Perhaps not.

My breastfeeding experience was a trial I will not detail here but lets just say it involved blood, misinformation, mastitis, multiple lactation consultants, weeks of round the clock expressing, every herb, substance and medication known to man which could potentially increase milk supply (including beer!), a speech consultant to correct his latch, a supply line (a tube thingy you attach to your breast to supply formula and kind of ‘fake it ‘til you make it’ while bubs gets the hang of it) and multiple other avenues to get this very ‘natural’ process happening between baby and I.

And I managed (just!) to give my boy majority breast milk for his first three months. Until he started rejecting the breast altogether. It was stressful. It consumed most of my time and energy. I felt awful for having to give him formula top ups that whole time. Eventually, I realised I had to make the decision to wean him altogether and feed him exclusively on the “evil” formula!

The debate on formula vs breast shouldn't demonise each side. Image via iStock.

I started looking into what’s in formula versus breast milk and some of the research. As a vegan (I told you I was a hippie) I am already skewed towards thinking cow’s milk is best suited to baby cows rather than humans, so there’s that. But the formula we give babies is altered somewhat so that the proteins resemble human breast milk a little better. There are also a plethora of vitamins included that resemble many of those found in breast milk. Babies can survive and thrive on it.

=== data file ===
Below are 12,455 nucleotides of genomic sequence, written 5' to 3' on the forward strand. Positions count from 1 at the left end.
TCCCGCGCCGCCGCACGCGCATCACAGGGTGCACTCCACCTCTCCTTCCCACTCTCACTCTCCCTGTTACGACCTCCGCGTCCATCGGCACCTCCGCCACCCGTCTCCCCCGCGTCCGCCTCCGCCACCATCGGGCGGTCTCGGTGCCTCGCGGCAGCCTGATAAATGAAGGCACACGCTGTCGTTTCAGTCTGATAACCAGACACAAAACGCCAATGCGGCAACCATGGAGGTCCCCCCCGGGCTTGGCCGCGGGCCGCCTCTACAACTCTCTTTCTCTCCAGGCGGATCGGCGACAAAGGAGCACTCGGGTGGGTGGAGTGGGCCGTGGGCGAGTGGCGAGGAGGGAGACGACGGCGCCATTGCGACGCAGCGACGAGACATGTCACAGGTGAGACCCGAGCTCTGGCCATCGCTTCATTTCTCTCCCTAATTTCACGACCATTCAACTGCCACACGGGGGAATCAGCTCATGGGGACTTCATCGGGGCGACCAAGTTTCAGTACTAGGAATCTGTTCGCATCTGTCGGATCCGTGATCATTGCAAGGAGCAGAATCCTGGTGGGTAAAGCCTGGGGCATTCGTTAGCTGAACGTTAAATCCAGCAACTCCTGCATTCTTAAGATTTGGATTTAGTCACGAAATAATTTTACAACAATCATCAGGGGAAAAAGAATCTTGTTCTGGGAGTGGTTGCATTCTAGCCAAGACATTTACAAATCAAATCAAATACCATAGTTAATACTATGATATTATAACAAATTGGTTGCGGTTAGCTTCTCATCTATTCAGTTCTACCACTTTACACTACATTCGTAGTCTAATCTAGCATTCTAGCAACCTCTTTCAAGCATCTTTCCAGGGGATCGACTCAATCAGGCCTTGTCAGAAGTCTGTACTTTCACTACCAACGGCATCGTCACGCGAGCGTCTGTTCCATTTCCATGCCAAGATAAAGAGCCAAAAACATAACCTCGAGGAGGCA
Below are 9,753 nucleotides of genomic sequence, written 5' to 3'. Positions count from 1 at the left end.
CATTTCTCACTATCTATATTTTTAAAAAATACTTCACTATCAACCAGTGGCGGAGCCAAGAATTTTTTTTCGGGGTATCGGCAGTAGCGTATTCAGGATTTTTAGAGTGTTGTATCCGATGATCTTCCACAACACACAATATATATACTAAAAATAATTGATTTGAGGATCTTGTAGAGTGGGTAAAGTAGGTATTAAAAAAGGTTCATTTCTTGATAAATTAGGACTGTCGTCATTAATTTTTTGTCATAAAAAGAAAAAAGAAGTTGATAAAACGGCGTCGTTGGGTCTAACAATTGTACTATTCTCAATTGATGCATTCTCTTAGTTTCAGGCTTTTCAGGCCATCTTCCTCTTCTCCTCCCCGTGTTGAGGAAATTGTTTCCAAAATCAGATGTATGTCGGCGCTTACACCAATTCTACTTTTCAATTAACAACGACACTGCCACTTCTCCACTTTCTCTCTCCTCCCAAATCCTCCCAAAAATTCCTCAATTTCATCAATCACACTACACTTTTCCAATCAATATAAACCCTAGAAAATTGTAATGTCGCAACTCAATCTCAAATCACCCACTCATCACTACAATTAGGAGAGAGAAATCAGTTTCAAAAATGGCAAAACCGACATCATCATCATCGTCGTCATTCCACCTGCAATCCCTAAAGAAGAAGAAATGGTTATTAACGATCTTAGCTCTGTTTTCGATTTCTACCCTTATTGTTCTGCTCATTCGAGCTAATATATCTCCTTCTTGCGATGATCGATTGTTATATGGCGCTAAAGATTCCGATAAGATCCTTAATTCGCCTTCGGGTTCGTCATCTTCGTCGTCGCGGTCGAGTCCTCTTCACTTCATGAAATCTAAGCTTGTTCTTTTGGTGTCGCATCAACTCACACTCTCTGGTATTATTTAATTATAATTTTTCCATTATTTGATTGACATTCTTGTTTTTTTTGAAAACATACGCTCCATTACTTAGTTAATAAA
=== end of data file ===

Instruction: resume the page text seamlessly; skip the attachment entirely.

It’s also worth noting that much of the research that validates the pros of breastfeeding and the cons of formula isn’t based on controlled randomised studies, which are the benchmark of scientific validity. It would be unethical to assign women to groups that dictate they either breastfeed or formula feed their baby. This scenario makes it impossible to control for variables like when the mother returns to work and whether and when the baby goes to daycare making it near impossible to obtain reliable data. So next time you hear formula feeding linked with such delightful things as cot death, obesity and cancer, I’d hold that information pretty lightly.

I’m over the guilt trips. It would be nice if women weren’t made to feel like introducing formula is pretty much the equivalent of giving bubs his first ciggy when that is far from the truth.

I am happy to say my story so far ends well. I am now 100% formula feeding and guilt free! My little man is thriving and there are even some cheeky side benefits like my partner being able to share the feeding responsibilities. I don’t feel guilty about that either. Mother’s guilt is lurking at every corner of the journey and I think we’d all benefit if it was lifted from such a fundamental issue as being able to care for our babies basic survival needs. Sometimes breast just isn’t best!

Do you agree? Is the breast best?